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Facts Forum News, Vol. 4, No. 3, March 1955
File 009
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Facts Forum. Facts Forum News, Vol. 4, No. 3, March 1955 - File 009. 1955-03. University of Houston Libraries. University of Houston Digital Library. Web. October 29, 2020. https://digital.lib.uh.edu/collection/1352973/item/769/show/708.

Disclaimer: This is a general citation for reference purposes. Please consult the most recent edition of your style manual for the proper formatting of the type of source you are citing. If the date given in the citation does not match the date on the digital item, use the more accurate date below the digital item.

Facts Forum. (1955-03). Facts Forum News, Vol. 4, No. 3, March 1955 - File 009. Facts Forum News, 1955-1956. University of Houston Libraries. Retrieved from https://digital.lib.uh.edu/collection/1352973/item/769/show/708

Disclaimer: This is a general citation for reference purposes. Please consult the most recent edition of your style manual for the proper formatting of the type of source you are citing. If the date given in the citation does not match the date on the digital item, use the more accurate date below the digital item.

Facts Forum, Facts Forum News, Vol. 4, No. 3, March 1955 - File 009, 1955-03, Facts Forum News, 1955-1956, University of Houston Libraries, accessed October 29, 2020, https://digital.lib.uh.edu/collection/1352973/item/769/show/708.

Disclaimer: This is a general citation for reference purposes. Please consult the most recent edition of your style manual for the proper formatting of the type of source you are citing. If the date given in the citation does not match the date on the digital item, use the more accurate date below the digital item.

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Title Facts Forum News, Vol. 4, No. 3, March 1955
Series Title Facts Forum News
Creator
  • Facts Forum
Contributor
  • Evans, Medford
Publisher Facts Forum
Date March 1955
Language eng
Subject
  • Anti-communist movements
  • Conservatism
  • Politics and government
  • Hunt, H. L.
Place
  • Dallas, Texas
Genre
  • journals (periodicals)
Type
  • Text
Identifier AP2.F146 v. 4 1955; OCLC: 1352973
Collection
  • University of Houston Libraries
  • Facts Forum News
Rights No Copyright - United States
Item Description
Title File 009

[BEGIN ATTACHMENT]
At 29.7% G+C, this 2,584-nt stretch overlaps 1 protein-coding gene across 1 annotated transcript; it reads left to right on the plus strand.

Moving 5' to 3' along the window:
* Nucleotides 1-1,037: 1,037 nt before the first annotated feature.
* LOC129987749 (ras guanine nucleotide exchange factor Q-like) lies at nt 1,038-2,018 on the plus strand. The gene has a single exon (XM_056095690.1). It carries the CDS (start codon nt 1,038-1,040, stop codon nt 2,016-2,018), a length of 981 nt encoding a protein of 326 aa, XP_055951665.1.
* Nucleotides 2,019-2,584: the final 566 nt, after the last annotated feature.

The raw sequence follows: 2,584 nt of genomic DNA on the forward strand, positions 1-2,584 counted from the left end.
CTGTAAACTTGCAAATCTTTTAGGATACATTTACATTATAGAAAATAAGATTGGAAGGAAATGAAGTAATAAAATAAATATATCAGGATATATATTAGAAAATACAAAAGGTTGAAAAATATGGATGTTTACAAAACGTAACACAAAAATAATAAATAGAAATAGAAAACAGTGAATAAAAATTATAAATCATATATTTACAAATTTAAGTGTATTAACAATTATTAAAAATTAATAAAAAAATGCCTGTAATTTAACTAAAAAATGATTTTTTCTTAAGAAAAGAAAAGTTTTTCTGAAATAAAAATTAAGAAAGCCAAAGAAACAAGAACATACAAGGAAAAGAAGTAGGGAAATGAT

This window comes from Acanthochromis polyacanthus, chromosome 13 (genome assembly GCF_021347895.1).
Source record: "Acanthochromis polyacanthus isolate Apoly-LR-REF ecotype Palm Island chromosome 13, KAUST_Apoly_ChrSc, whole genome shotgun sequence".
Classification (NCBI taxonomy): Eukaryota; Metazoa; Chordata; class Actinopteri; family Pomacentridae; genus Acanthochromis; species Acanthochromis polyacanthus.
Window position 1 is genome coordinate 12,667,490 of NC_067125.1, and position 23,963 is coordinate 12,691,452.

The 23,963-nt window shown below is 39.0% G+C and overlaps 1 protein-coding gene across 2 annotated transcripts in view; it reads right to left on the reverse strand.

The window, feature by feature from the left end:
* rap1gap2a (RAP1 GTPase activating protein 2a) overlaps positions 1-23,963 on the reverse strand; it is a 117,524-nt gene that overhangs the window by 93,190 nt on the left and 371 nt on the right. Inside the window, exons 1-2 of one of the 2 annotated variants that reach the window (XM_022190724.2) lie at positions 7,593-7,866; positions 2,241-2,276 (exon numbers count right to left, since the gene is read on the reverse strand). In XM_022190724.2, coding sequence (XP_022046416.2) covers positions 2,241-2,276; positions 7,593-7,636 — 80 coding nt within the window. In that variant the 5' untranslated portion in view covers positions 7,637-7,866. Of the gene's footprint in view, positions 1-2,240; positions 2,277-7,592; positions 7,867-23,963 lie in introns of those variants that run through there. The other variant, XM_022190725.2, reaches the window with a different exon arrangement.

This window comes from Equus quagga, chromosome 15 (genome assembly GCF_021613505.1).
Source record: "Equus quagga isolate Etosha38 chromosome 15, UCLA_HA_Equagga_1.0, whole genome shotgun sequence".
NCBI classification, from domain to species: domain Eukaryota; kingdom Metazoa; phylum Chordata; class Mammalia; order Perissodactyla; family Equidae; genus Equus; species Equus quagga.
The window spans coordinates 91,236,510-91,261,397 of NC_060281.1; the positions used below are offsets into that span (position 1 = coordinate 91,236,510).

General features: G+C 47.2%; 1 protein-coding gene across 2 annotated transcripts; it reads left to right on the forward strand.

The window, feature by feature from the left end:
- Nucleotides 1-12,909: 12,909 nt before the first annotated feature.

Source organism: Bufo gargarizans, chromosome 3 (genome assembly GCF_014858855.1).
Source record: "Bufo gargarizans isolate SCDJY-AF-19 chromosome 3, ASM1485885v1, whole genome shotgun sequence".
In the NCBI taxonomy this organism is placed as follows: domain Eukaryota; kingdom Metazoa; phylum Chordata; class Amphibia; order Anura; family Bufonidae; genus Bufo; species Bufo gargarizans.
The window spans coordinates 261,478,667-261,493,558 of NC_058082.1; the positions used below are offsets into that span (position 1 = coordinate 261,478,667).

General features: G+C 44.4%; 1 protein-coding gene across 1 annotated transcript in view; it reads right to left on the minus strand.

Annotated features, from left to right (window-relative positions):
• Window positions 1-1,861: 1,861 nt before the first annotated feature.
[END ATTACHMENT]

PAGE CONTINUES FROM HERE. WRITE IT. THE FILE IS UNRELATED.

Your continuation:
Transcript was -" law whW argai"i"j I was if -man. * law. fl nera-"1 ir unio] ms to I ! ales. 'II" .re 'I"" .tion H lln- 1"T over the economic life of the nation. 1946 was on,- ,,f the worst strike years ln our history. In that year alone, 4,600.000 workers were made idle by strikes, with a loss of 116.000.000 man- days eef work. Bul lhe big unions overplayed their hands. This bale! revelation ,if un- '"iilliel power nauseated a nation that wanted a return to peacetime production :""J an elimination of wartime shortages. lln- Taft-Hartley law, badly mutilated hy left-wingers, Socialists, and New 'Scalers in both houses of Congress, was anally passed in 1917 in response to public demand thai something be done to control the big unions. Bul the Taft- Hartley law is by no stretch of the ""agination an antiunion law. Ii merely amends the old Wagner Act in an efforl " require the big unions to give some accounting of themselves." I, NO ESSENTIAL DIFFERENCE The Taft-Hartley Act outlaws the ''""'-'I shop, bul as amended it permits !"' Union shop. Now there' is no csscn- ,a' difference between the union shop '""I the closed shop. The closed shop "Oply means thai any employee who pes to work for an organized company !as to belong to a union before he ran 8° jo work. A union shop means that ■"ybody who goes to work for an or- -'I'lize-il company inusl join I lie union "'win thirty days after he goes to "ork.e ' ' 1 """i leaders want ihis kind of com- lM"v union membership because they ll1)'' discovered thai without it — with- some means of forcing people to join —Wide World Photo President Roosevelt signing the Wagner unemployment bill in 1933 in the presence of, left to right, Cong. Kyster, Labor Secretary Frances Perkins, and Sen. Wagner. their unions and stay in and pay dues — they cannot get and hold new- members. Despite the favoritism Ihey have- received from the federal government; despite the fact that administration policies have forced millions of people against their will to join the big unions; and despite the hundreds of millions of dollars spent on propaganda and organ- ization —the big unions slill have a out combined membership of less than per cent of the' winking force America.7 20 -Wide World Pholo the '" NeVeral '"""'red placard-carrying pickets assail Taft-Hartley law outside federal building "list,:.* Yo'l< during House subcommittee hearing into alleged Communist influence in f1- °"icia",'ve and mercantile industries. Demonstration was in protest over summoning of un, s 'or questioning on their political affiliations. "acts '■'•HH'M MOWS, March, 'Ihe union shop deprives individual union members of any means of effective protest against bad union leadership. When compulsory membership is permitted, the individual worker has no control whatever over the union to which he is forced to pay dues. An individual American voter does have some small control over the President of the roiled States, in the sense thai he can criticize the Presidenl and threaten not to vote for the President or his party. But the individual worker in John L. Lewis' union has about as much control over John L. Lewis as a Russian peasant has nve-r the Russian dictator.8 Any union man who gets out and makes speeches againsl Waller Reuther oi iii any way criticizes his union would instantly be kicked out of the CIO and blackballed so thai he couldn't get a job in his trade anywhere in the United States. I nion propaganda holds thai management is the enemy, unionism the friend, of the laboring man. and lhal unions are due all the credit for gelling higher wages and working conditions.0 If the union leaders believe their own propaganda, il is difficult to see vvhv they want compulsory union membership to force people to join their unions. II the unions had done all the fine things for American vvorkingnicn that they claim to have done, it seems rather apparent lhal self-interest would encourage every laboring person in the 1 nited Stales to clamor for union mem- fii i—l,i|>. If labor unions were really. ;,s they claim, responsible for the rise eef weerke'rs" living standards, then of course lhe highest living standards of lhe- win hi would be in Europe, where unionism has been predominant for generations. Since 179(1. living standards of wage- Page 7 I* 1